Agencies Find Poor Quality Healthcare Stymies Universal Health Coverage
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The World Bank, the WHO and the OECD published a joint review of healthcare quality around the world, which finds that inaccurate diagnoses, inappropriate treatment and hospital infections are problems in all countries.

The agencies argue that universal health coverage (SDG target 3.8) cannot become a reality unless healthcare quality also improves.

They call on governments to take urgent steps to improve health systems and engage citizens in designing new models of care to meet the needs of local communities.

5 July 2018: The World Bank, the World Health Organization (WHO) and the Organisation for Economic Co-operation and Development (OECD) have published a joint review of healthcare quality around the world that finds that inaccurate diagnoses, inappropriate treatment and hospital infections are problems in all countries. The agencies argue that universal health coverage (UHC), under SDG target 3.8, cannot be achieved unless healthcare quality also improves. They call on governments to take urgent steps to improve health systems and engage citizens in designing new models of care to meet the needs of local communities.

The publication titled, ‘Delivering Quality Health Services: A Global Imperative for Universal Health Coverage,’ gives examples of failings in various health systems, with middle and low-income countries experiencing the most severe difficulties. For example, eight countries in Africa and the Caribbean region reported that, despite widespread access to maternal and child health services, less than one-third of those services could be considered effective.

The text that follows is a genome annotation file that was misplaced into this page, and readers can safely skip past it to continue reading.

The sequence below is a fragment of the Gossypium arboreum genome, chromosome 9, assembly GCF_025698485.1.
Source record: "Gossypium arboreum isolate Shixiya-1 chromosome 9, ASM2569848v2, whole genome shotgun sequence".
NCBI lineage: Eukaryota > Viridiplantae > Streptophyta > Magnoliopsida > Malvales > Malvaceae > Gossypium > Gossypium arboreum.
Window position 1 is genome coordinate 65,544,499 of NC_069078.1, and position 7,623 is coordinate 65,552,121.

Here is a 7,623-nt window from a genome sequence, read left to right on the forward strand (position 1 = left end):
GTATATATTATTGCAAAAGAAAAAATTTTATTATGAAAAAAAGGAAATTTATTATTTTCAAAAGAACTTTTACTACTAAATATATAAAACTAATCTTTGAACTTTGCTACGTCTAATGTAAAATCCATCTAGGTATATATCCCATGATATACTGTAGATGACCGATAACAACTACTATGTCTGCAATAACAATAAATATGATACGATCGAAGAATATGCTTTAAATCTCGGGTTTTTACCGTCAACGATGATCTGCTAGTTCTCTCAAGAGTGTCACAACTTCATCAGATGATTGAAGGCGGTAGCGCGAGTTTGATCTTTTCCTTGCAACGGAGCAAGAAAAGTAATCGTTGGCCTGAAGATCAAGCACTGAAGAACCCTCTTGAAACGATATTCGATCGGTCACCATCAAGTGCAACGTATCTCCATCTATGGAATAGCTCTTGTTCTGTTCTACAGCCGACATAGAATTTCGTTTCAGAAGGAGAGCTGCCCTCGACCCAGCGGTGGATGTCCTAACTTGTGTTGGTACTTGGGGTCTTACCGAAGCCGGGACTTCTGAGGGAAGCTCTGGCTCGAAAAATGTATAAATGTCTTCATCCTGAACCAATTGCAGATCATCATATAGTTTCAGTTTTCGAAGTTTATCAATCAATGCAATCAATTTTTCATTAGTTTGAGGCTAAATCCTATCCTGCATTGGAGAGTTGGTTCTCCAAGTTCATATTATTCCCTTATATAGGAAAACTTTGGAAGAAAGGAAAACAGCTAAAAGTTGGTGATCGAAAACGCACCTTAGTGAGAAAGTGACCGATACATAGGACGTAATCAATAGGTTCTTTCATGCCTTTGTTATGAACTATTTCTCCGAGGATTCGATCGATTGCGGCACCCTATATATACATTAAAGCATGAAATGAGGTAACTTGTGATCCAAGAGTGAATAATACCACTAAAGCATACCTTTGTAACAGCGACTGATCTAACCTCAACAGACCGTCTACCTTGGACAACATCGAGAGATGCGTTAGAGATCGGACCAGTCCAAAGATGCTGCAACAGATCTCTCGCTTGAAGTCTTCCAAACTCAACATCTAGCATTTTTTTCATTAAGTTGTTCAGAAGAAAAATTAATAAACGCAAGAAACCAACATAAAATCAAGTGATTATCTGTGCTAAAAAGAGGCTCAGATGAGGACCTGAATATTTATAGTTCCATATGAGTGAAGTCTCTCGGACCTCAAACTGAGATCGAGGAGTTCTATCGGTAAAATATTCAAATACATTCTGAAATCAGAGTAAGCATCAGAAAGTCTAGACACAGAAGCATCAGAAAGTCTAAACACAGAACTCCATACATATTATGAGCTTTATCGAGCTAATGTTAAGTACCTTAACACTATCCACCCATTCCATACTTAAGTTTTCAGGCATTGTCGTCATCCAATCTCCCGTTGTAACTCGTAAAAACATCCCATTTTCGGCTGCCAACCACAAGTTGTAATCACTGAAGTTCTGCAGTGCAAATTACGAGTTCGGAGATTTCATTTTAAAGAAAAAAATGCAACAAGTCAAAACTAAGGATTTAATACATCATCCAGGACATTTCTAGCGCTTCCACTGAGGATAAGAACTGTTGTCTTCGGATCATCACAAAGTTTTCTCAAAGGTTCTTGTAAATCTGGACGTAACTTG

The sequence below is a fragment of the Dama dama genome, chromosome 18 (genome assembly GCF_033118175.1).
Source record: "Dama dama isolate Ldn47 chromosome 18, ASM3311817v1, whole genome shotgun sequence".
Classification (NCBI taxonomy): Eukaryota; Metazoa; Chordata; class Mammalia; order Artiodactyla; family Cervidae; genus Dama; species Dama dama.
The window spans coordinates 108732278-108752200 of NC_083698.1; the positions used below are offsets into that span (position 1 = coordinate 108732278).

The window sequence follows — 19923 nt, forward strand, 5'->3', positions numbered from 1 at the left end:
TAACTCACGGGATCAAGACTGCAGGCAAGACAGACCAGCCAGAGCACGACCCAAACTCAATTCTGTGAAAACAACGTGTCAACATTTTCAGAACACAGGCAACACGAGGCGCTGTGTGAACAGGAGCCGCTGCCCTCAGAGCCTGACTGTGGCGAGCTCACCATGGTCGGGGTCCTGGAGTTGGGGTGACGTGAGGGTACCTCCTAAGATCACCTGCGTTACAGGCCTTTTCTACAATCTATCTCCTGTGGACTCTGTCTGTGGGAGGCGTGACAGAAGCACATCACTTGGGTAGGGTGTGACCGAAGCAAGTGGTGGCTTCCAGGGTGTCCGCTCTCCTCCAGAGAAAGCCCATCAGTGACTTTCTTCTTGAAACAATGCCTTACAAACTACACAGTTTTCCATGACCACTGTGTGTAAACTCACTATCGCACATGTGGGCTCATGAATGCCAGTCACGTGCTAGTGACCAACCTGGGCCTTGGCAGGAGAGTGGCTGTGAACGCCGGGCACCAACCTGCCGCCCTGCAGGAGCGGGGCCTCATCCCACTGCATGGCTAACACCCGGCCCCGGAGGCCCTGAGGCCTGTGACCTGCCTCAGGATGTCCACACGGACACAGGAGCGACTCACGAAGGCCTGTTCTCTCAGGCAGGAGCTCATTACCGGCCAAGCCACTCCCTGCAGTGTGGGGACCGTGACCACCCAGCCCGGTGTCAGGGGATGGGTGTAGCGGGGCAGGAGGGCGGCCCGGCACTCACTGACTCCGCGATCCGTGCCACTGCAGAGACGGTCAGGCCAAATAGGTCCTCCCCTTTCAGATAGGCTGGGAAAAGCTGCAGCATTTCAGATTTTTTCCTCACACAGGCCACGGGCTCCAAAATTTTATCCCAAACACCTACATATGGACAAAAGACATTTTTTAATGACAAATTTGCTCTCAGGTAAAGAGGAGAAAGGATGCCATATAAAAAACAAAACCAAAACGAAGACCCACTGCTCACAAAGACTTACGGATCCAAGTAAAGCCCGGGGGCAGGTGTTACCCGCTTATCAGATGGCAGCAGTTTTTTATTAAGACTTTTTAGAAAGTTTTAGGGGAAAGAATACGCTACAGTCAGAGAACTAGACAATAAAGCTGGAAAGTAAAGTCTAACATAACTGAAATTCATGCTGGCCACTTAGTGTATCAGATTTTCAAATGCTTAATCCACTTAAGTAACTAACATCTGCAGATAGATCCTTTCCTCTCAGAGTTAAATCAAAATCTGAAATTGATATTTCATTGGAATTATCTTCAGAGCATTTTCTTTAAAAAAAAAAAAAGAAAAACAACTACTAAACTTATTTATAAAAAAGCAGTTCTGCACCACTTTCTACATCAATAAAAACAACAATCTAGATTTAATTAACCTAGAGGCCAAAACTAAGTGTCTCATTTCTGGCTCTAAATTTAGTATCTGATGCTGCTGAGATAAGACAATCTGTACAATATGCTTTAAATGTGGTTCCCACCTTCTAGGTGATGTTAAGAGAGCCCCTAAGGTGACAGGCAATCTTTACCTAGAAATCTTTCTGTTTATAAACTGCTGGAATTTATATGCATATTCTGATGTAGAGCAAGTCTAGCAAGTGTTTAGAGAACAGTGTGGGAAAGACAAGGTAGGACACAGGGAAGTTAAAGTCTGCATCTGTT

The report issues a call to action by the World Bank, WHO and the OECD, outlining detailed actions that can be taken by governments, national health systems, and healthcare workers to achieve high-quality, people-centered health services for all. Overall, the three institutions call on governments to put in place national quality policies and strategies, and to measure and report on the quality of care, including benchmarking against similar systems that are delivering well, and promoting research and the use of evidence. They also highlight the potential for partnering with citizens, patients and healthcare workers to share knowledge, recognize rights to healthcare that meets modern quality standards, and work collaborative in care delivery.

SDG target 3.8 sets out several objectives for achieving universal health coverage, of which access to quality essential healthcare services is but one. The other objectives are financial risk protection, and access to safe, effective, quality and affordable essential medicines and vaccines for all. [Report Web Page] [World Bank Press Release] [Publication: Delivering Quality Health Services: A Global Imperative for Universal Health Coverage]

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